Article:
He's still got a lot of maturing to do, but I have honestly not been around a more well mannered and even tempered one year old intact dog in my life. I'm certain that a good deal of that is genetic. We continue to work daily on obedience and agility - I hope to start competing a little more seriously come spring. He also is helping us with the stock while our old man border collie with the bad back continues to heal. One of these days I will film Stirling's out run for you . . . I wish I could take credit for training it but it's a thing of God given talent and a beauty to behold!
But even the simpler stuff, like this morning checking fences - super wet and cold and yet there he was, stride for stride with us, not lacking even the slightest bit of enthusiasm wading through chest deep cold water to keep up and was downright thrilled to be doing so. Just keeps me so impressed with him and the dogs you are producing. Thanks again, Teri!
Ashley and Dru
When I first reached out to you about a puppy (from the Nellie and Cinch litter) last year I told you about my old male Mcnab, now almost 11, with a previous back injury. Well, about 3 months ago he had a very serious relapse and was completely paralyzed for over a month. We had some very tough decisions to make between surgery, alternative therapies, and even considered putting him down - but ultimately at this time he is very close to being able to walk unaided again without surgery.
I only share this because at the time you recommended Rapid Response to us and I just really wanted to thank you. I think it has really helped aid his healing process in a variety of ways, as well as our 13 year old border collie X and some of her old lady stiffness.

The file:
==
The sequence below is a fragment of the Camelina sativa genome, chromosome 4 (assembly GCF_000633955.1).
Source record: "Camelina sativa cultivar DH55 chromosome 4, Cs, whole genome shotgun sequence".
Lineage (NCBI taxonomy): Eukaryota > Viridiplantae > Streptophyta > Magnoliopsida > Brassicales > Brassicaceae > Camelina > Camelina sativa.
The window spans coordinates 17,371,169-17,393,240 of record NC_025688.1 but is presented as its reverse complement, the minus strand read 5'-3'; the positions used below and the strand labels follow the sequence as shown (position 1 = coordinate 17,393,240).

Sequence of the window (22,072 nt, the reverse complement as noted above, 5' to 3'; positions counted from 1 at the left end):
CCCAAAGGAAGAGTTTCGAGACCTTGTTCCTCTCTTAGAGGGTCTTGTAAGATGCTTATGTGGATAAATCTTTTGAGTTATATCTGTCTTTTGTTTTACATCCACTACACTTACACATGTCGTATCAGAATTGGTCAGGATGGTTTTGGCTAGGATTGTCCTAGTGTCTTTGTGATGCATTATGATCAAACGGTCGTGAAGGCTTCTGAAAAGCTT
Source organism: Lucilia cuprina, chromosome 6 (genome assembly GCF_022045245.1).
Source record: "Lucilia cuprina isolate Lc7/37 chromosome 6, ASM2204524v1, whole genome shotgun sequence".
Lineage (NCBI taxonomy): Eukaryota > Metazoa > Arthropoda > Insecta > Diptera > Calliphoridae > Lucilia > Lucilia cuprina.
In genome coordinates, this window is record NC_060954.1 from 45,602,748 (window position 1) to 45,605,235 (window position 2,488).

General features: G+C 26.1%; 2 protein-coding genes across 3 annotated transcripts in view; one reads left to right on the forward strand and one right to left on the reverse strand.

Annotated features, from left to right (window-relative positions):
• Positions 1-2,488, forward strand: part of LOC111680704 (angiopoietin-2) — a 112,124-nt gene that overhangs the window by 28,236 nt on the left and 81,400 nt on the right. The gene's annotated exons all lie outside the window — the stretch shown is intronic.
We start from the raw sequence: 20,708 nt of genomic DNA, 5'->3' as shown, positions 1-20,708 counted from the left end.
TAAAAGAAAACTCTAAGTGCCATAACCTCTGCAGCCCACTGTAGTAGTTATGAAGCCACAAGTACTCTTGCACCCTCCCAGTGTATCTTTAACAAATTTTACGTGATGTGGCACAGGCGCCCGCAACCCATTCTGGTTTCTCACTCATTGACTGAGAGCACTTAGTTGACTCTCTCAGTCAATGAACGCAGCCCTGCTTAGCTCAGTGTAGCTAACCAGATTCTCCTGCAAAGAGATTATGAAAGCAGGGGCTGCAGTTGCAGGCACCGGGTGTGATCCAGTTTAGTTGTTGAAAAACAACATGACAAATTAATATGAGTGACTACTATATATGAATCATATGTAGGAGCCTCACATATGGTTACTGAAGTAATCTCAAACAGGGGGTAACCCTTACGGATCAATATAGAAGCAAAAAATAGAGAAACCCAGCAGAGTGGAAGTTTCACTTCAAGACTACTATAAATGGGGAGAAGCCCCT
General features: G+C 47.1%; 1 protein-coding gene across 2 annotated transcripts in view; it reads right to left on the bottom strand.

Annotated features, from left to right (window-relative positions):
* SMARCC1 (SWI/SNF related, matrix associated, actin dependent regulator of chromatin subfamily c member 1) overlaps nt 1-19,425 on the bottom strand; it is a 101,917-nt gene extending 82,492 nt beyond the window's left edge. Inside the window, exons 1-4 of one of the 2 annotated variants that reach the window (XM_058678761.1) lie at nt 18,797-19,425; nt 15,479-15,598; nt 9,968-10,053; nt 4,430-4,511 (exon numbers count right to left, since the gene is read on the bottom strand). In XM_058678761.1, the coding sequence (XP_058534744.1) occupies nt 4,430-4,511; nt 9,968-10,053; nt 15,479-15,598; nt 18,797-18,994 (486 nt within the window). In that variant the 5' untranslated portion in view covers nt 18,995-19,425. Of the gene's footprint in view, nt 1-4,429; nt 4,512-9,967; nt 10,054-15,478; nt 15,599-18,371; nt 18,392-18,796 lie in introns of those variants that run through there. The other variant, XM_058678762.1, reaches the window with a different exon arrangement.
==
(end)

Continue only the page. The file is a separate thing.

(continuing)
With my old dog completely out of commission and on 100% crate rest, Stirling has had to pick up more responsibility around here - and he certainly isn't letting me down! He's completely excelled at everything I've asked him to do to help us move our sheep and cattle around our property, which is amazing considering his age, and how little "formal" training I've put into him.
As goofy and joyful he is in the home, he's all business when we're out there with stock - so solid and responsive and level-headed. My old dog was a handful, so hard to control on stock at Stirling's age, and didn't really mature until well after 18 months old. But Stirling is just such a natural talent - runs so much on instinct, and most of the time he's right - bold when appropriate but most of the time, pretty quiet and steady.
He's just a joy to work with. He pretty much learns a new trick every week (he could probably learn one every night if I had the time.) He has appointed himself the gate supervisor at our horse shows, been out on several long distance endurance rides and hasn't missed a step or faltered. He has all but mastered almost every agility obstacle and is now working on chaining them all together, and has started to do some basic tracking training.
And even after a long day of all that, still brings us the stuffed squeaky chicken and drops it in our laps and looks like, "What, you don't want to play anymore?" We continue to be impressed and pleased with him in every way. Thanks again, Teri.
I'm Teri Garcin and I breed McNab collies. I want to share my love and knowledge of the breed and help promote to the world what great dogs they are. Please share your own knowledge here as we come together to support this awesome breed, the McNab!
Blue Dog In this excerpt from Daily Guideposts 2013, a rancher touts the loyal readiness of her McNab cow dog.
Teri's Homemade Dog Food Recipe